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As COP27 Convenes, RFA Stresses Ethanol’s Low-Carbon Benefits and Net-Zero Future

November 7, 2022

Agriculture, CCUS, Environment


Leaders from around the world are gathering over the next two weeks in Egypt for the 2022 United Nations Climate Change Conference, also known as COP27. As governments and businesses consider options for reducing global greenhouse gas emissions and combatting climate change, the Renewable Fuels Association has a simple message for COP27 delegates: Ethanol is a low-carbon renewable fuel available today to help meet climate goals—and it’s well on its way to net-zero carbon emissions in the not-too-distant future.


RFA also released an updated one-page fact sheet about ethanol’s carbon benefits.


“We’re excited about ethanol’s ability to significantly lower carbon emissions across the transportation sector and beyond,” said RFA President and CEO Geoff Cooper. “Lower-cost, lower-emitting ethanol is already cleaning up motor fuel around the world, and as we look to the future, ethanol can also play a leading role in sustainable aviation fuel or even generating electricity. It is our hope that U.S. policymakers ensure ethanol and other renewable fuels are an important part of the discussions at COP27. More and more national capitals across the globe are rightfully looking at the value of renewables like ethanol to sustainably fuel their vehicles and power their green economies.”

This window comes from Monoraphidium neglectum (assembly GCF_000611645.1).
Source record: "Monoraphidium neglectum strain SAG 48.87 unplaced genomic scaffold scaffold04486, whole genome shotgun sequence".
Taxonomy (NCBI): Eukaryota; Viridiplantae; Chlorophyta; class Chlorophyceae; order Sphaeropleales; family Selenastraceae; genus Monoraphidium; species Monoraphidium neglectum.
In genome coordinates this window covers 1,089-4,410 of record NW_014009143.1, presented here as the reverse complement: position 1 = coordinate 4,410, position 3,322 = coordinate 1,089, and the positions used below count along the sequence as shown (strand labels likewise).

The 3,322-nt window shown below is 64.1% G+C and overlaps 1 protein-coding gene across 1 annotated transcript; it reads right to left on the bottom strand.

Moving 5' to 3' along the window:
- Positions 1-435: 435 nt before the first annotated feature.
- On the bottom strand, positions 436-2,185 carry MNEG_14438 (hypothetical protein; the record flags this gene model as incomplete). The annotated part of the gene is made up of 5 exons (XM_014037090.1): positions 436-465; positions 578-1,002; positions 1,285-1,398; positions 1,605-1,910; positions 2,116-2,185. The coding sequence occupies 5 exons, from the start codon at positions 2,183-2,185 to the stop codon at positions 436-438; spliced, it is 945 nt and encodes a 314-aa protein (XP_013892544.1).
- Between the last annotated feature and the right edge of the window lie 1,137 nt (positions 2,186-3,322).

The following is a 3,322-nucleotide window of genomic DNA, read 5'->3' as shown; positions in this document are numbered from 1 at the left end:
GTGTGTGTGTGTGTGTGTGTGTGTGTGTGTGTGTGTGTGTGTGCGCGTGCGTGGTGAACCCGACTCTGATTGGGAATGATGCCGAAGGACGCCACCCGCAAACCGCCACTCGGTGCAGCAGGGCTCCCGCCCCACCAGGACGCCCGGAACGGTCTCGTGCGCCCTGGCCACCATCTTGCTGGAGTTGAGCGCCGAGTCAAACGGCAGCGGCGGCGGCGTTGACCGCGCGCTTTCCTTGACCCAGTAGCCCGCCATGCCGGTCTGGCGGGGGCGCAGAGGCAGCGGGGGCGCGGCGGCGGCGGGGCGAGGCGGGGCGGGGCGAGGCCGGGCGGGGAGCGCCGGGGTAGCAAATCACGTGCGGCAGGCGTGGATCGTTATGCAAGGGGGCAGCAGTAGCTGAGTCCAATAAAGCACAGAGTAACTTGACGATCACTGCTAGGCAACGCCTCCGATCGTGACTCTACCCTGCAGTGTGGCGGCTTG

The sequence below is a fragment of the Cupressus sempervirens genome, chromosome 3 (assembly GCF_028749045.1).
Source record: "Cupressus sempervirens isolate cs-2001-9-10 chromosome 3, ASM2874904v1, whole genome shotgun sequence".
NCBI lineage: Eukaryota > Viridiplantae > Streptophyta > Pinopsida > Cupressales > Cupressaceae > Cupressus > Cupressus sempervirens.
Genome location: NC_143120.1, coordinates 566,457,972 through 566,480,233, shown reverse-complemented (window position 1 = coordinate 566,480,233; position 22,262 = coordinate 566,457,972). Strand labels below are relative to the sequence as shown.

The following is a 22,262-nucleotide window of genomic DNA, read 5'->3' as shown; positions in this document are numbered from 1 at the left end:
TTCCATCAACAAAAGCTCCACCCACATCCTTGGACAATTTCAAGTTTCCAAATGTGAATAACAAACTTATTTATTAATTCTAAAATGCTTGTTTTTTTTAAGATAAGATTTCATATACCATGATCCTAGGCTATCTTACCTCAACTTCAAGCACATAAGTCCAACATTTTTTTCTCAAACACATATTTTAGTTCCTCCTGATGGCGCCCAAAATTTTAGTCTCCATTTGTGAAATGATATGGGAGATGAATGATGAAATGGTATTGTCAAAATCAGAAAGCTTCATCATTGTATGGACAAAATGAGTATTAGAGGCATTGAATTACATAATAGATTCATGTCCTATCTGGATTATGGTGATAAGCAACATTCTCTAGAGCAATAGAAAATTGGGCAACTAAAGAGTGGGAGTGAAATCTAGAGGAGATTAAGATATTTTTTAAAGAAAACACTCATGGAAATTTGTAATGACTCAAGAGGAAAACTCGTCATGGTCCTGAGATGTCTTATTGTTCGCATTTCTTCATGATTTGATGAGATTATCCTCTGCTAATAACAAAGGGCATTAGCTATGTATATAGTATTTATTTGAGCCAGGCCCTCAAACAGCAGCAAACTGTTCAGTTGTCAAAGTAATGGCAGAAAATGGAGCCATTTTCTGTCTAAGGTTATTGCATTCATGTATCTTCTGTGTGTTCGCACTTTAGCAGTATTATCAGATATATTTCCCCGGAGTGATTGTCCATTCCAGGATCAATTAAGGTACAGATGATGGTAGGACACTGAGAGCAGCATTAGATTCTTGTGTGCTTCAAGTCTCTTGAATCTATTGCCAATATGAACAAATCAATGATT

In 2021, RFA’s producer members unanimously committed to producing ethanol that reduces greenhouse gas emissions by at least 70 percent by 2030, compared to gasoline. By 2050, RFA’s members pledge to ensure that ethanol achieves net-zero lifecycle greenhouse gas emissions, on average. This past February, RFA released a report identifying five distinct workable pathways to net-zero corn ethanol by 2050, based on a set of 28 emissions reduction actions that were considered.


In a recently published article, Cooper pointed out how news media and others typically misunderstand or wrongly portray ethanol’s carbon benefits. Too often, they fail to look at the full carbon lifecycle for ethanol, or they make inappropriate comparisons among different fuel types, as happened in a controversial Reuters news article that was retracted after significant pushback from RFA and its allies.


“Zero-carbon corn ethanol isn’t an idealistic aspiration or a far-fetched concept,” Cooper concluded. “However, reaching net-zero emissions will require fairness and integrity in lifecycle analysis and honesty in discussions—and reporting—about the carbon impacts of different fuels.”